In this blog, I have written quite a number of articles about prime numbers. In one of my posts, I have emphasized that geometrically, the dots that represent a prime number can only be arranged in a 1 x p rectangular arrangement where p is prime. Composite numbers on the other hand, can be arranged geometrically into more than 1 rectangular arrangements.
Stephen Von Worley has given a more beautiful definition of primes and composites in his Factor Dance Animation . The brilliant animation is a rearrangement of dots (circles) that represent numbers into different groups every second. Its aim is to show the “compositeness” and “primeness” of numbers from 1 up to 10,000. Worley’s program used the algorithm Brent Yorgey, the writer of The Mathematics Less Traveled.
You can read more about the animation at Wolrey’s post titled Dance, Factors, Dance. You may also want to watch the beautiful animation.
The Composite Number Tree by Jeffrey Ventrella is the latest animation I have discovered recently through Colleen Young’s Mathematics, Learning and Web 2.0. The animation consists of numbers “falling from heaven,” each of which attaching itself to its greatest divisor. The prime numbers attached themselves to the main trunk.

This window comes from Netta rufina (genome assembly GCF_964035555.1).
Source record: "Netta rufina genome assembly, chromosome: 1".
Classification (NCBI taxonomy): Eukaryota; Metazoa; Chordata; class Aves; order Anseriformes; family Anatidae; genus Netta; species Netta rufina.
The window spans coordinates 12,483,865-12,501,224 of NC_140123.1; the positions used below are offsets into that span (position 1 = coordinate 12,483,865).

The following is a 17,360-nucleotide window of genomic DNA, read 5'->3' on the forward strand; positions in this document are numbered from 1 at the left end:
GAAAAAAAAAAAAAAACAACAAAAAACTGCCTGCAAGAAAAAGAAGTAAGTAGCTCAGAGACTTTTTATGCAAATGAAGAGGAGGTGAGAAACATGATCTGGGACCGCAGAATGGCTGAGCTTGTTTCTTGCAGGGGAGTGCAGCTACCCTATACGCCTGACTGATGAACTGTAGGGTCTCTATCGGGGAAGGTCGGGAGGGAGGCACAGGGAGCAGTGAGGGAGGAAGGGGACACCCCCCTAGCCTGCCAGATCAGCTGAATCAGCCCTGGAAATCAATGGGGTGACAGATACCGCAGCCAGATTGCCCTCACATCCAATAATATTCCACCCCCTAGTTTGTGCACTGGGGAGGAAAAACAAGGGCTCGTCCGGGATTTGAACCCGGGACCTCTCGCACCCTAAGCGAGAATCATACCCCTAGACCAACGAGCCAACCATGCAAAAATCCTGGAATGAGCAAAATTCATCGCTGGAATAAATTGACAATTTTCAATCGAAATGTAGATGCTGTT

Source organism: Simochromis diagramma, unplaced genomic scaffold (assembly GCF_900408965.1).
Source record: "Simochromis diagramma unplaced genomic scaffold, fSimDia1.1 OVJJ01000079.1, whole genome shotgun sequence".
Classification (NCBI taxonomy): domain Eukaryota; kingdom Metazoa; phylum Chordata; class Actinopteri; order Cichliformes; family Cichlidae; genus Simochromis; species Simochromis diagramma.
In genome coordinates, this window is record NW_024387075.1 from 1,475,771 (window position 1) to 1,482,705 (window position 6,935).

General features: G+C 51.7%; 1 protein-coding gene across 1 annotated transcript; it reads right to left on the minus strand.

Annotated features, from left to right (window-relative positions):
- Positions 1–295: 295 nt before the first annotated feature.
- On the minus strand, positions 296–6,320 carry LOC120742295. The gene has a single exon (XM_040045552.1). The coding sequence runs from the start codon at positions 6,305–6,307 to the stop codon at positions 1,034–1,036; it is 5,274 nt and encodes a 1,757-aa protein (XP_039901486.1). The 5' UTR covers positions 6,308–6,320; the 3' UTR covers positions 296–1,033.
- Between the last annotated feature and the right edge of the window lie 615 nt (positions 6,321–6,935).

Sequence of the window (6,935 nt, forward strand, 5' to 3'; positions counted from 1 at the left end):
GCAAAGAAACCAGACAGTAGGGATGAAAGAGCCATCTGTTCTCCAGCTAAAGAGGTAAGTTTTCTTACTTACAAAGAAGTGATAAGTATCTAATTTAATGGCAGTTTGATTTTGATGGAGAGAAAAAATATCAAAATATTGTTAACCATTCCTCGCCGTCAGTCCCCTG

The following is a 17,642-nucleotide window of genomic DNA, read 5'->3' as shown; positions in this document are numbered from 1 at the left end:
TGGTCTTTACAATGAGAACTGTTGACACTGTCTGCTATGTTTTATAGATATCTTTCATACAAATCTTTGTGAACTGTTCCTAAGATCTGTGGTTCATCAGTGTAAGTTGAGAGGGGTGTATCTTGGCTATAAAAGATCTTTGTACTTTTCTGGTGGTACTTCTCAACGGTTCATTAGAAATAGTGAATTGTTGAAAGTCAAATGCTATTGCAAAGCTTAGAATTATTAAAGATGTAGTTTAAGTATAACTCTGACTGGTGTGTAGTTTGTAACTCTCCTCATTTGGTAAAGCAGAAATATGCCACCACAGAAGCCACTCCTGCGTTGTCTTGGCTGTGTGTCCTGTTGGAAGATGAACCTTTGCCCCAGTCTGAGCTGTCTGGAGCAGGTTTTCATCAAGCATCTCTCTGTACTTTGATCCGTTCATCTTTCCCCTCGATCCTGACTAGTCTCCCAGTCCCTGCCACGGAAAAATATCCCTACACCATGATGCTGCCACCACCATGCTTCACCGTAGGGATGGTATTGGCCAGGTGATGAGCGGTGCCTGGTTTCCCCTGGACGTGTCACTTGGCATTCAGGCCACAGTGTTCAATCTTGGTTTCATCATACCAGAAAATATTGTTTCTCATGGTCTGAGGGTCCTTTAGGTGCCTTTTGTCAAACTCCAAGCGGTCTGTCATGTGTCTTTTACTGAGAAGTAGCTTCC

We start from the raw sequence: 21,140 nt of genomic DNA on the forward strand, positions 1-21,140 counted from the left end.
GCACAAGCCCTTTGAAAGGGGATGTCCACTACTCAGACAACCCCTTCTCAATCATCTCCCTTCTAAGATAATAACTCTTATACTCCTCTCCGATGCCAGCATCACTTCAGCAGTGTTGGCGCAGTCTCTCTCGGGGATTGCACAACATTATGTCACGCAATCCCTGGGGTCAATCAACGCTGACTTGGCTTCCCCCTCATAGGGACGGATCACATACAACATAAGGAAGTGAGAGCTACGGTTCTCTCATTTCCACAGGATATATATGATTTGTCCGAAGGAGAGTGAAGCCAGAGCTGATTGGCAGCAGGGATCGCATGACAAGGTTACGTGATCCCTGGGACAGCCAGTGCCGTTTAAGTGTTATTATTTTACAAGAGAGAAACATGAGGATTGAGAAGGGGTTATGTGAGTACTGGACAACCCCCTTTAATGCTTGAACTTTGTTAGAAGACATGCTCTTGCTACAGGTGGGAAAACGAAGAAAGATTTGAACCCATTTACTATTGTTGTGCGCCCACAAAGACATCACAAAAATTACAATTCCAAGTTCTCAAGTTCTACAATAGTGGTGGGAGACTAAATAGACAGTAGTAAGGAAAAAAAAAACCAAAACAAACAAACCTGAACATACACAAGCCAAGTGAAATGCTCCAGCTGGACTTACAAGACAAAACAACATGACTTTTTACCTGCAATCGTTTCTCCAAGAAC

The Composite Number Tree can be used as a tool for discussing about prime numbers. It also shows some interesting patterns. Please visit the Composite Number Tree website to read more about it.
A prime number is a integer greater than that is divisible only by 1 and itself. A number that is not prime is composite.
To determine whether a number is prime or not, we have to divide it by all numbers between 1 and itself . For example, to say that 257 is prime, we must be sure that it is not divisible by any number between 1 and 257. In this discussion, the word “numbers” refer to positive integers.
Are you prime or not?
Dividing a number by all numbers between 1 and itself is burdensome especially for large numbers. In this post, we discuss a shorter way of determining if a number is prime and explain why the method works. » Read more